For some, a nice, rugged camping trip is their idea of heaven on earth, while for others, only glamping will do. What are the differences between camping and glamping, anyway?
The differences between camping and glamping:
- Where you’ll stay
- Cooking options
- Storage capacity
- Temperature control
- Access to amenities
- Sleeping options
- Water access
Glamping is basically glamorous camping. Whether you’re interested in trying camping or glamping, this guide will dive deep and explore the differences between the two so you can decide which to start with first!
Camping vs. Glamping – 7 Very Key Differences Between Them
1. Where You’ll Stay
The most profound difference by far when it comes to camping and glamping is where you’ll stay.
Let’s start with camping first, since it’s been around for far longer and it is the classic in the eyes of many.
When you camp, you have a few lodging options, but not tons. You can sleep in a tent under the stars that you put up yourself. While some campers say this is the fun of camping, others will disagree. They don’t like the idea of having to put up with nosy neighbors and a woodsy themed restroom.
You can also sleep in a motorhome or travel trailer if you have access to those.
While lodging in a cabin is technically an acceptable form of camping, by that point, you’re blurring the line between camping and glamping.
We say that because when glamping, you would never, ever stay in a tent. Glamping is far more luxurious than camping, and that requires upscale lodging options as well.
Cabins are one option for glamping but far from the only one. You can also stay in an Airstream, which is a posh and expensive travel trailer, or perhaps a yurt, a cube, a farmhouse, a barn, a cottage, a hut, or a dome.
Even luxury lodges are on the table depending on what your budget is and what kind of glamping experience you’re interested in!
Here’s the key takeaway. When camping, you may or may not have a roof over your head, but when glamping, you always have a roof over your head.
2. Cooking Options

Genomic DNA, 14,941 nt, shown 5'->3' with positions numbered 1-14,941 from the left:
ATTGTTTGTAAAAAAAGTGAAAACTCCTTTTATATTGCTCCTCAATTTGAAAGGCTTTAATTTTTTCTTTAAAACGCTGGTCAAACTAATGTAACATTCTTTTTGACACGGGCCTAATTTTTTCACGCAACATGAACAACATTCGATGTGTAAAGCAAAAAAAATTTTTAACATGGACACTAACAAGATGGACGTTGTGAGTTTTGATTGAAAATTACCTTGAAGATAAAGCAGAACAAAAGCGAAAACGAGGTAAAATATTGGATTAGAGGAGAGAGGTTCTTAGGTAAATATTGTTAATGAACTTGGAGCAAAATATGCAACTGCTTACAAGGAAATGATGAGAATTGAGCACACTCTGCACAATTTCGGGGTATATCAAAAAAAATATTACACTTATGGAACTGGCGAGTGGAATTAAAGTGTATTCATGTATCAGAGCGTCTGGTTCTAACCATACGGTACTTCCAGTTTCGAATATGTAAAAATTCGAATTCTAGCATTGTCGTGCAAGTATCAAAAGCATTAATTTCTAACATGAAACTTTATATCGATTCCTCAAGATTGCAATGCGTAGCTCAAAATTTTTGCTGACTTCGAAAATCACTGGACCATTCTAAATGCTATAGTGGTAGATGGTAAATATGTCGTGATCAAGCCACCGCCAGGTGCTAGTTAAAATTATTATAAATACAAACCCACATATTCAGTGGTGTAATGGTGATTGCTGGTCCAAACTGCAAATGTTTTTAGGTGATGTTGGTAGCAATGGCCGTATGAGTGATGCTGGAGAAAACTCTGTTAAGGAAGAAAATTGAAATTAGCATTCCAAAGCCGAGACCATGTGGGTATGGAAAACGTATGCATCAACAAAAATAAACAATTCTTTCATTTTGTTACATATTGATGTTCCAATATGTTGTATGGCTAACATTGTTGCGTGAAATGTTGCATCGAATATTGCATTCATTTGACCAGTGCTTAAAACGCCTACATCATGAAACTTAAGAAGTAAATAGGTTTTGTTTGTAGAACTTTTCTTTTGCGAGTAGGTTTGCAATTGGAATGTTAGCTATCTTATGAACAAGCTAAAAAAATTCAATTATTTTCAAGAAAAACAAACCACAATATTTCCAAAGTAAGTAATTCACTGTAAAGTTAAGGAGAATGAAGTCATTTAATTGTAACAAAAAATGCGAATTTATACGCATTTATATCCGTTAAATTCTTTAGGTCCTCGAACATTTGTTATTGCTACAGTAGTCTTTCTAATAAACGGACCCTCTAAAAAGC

When camping, you get to go back to basics. You’ll forage for firewood and perhaps even live off the land, collecting berries and fishing.
At the very least, you have to start a campfire every night for both warmth and to cook your meals.
Most campers will eat simple foods such as hot dogs on a stick and roasted marshmallows for making s’mores. You can even make coffee over a open fire, and it’s known as cowboy coffee.
Is it as good as the regular stuff made in a coffee machine? No, of course not, but it’s certainly better than nothing!
Now, some campers get tired of only having a campfire for making food, because it does limit their options. They might bring battery-powered cookers or stoves to make more sophisticated meals.
Of course, if you do this, then you have to carry whatever cooking equipment you bring with you, and that can get physically exhausting and even painful.
Now let’s switch gears and talk about glamping. When glamping, since you’re safely indoors, you have all the amenities you could need, which we’ll talk more about shortly.
One of those amenities is electricity. Oh, and outlets too.
Many cabins, yurts, and other glamping lodging options have kitchen equipment for you to use so you don’t even have to bring your own.
You’ll have a bonafide coffeemaker, an oven for proper cooking, and a grill for more consistent cooking than what open flames can deliver.
On top of that, you might have a fridge and freezer for storing your ingredients so they stay fresher longer. It’s safe to say, clamping offers a wider variety of foods for meals.
When you’re camping, you have to eat what you have when you have it or it will go stale or even rancid.
3. Storage Capacity
If you’re into the idea of packing extensively, then glamping is the only option for you.
A camping trip is not the same as a vacation, so you’re not supposed to have a suitcase or several stuffed full of clothes, accessories, equipment, and gear.
When glamping though, you do have that luxury.
After all, you’re staying at a spacious yurt or farmhouse. You’re practically lodging at a hotel, so you might as well bring all the creature comforts you want. You have the space to store it all.
That’s not the case at all when camping. Essentially, if it doesn’t fit in your backpack, then you can’t bring it.
You can’t overload your backpack too much, because if you do, then you’ll have a miserable camping experience. Your bag will slow you down, lead to aches and pains, and exhaust you day in and day out.
That’s why many campers pack strategically, bringing layers, choosing reversible garments, and only carrying what’s really important.
4. Temperature Control
Another important way that camping and glamping diverge is when it comes to temperature control.
Let’s be real, when camping, you don’t really get temperature control. Well maybe a little but not much more than that.
Hopefully, you bought a tent that doesn’t allow winds to easily permeate. Even still, if you’re cold, the best you can do is tuck up your sleeping bag to your chin and wear thicker clothing.
If you’re camping in an RV or travel trailer, then you could always run the heating system, but that can drain your battery and leave you stranded by the morning.
You just have to grin and bear it most times and avoid camping in cold temperatures.
When glamping, you have no such concerns as those above. Your yurt or hut is at the very least insulated, and the solid surfaces throughout do not let in the outdoor air.